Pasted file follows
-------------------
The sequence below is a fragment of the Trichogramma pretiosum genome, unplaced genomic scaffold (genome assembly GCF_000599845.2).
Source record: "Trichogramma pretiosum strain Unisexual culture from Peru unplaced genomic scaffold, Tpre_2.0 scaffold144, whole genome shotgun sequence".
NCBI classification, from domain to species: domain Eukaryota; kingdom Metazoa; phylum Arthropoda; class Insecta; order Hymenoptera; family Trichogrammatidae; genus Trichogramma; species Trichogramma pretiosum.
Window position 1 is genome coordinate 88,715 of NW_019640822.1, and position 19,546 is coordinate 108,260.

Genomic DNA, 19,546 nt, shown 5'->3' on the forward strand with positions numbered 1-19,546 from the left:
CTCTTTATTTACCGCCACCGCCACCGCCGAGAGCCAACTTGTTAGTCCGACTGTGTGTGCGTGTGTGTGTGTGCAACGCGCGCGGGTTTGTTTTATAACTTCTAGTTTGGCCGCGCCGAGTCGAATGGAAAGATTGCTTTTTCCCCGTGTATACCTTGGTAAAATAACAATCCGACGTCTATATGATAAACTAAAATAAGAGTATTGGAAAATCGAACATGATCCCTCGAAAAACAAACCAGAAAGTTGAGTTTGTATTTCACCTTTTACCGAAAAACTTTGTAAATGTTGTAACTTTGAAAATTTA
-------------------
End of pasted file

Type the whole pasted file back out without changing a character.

The sequence below is a fragment of the Trichogramma pretiosum genome, unplaced genomic scaffold (genome assembly GCF_000599845.2).
Source record: "Trichogramma pretiosum strain Unisexual culture from Peru unplaced genomic scaffold, Tpre_2.0 scaffold144, whole genome shotgun sequence".
NCBI classification, from domain to species: domain Eukaryota; kingdom Metazoa; phylum Arthropoda; class Insecta; order Hymenoptera; family Trichogrammatidae; genus Trichogramma; species Trichogramma pretiosum.
Window position 1 is genome coordinate 88,715 of NW_019640822.1, and position 19,546 is coordinate 108,260.

Genomic DNA, 19,546 nt, shown 5'->3' on the forward strand with positions numbered 1-19,546 from the left:
CTCTTTATTTACCGCCACCGCCACCGCCGAGAGCCAACTTGTTAGTCCGACTGTGTGTGCGTGTGTGTGTGTGCAACGCGCGCGGGTTTGTTTTATAACTTCTAGTTTGGCCGCGCCGAGTCGAATGGAAAGATTGCTTTTTCCCCGTGTATACCTTGGTAAAATAACAATCCGACGTCTATATGATAAACTAAAATAAGAGTATTGGAAAATCGAACATGATCCCTCGAAAAACAAACCAGAAAGTTGAGTTTGTATTTCACCTTTTACCGAAAAACTTTGTAAATGTTGTAACTTTGAAAATTTA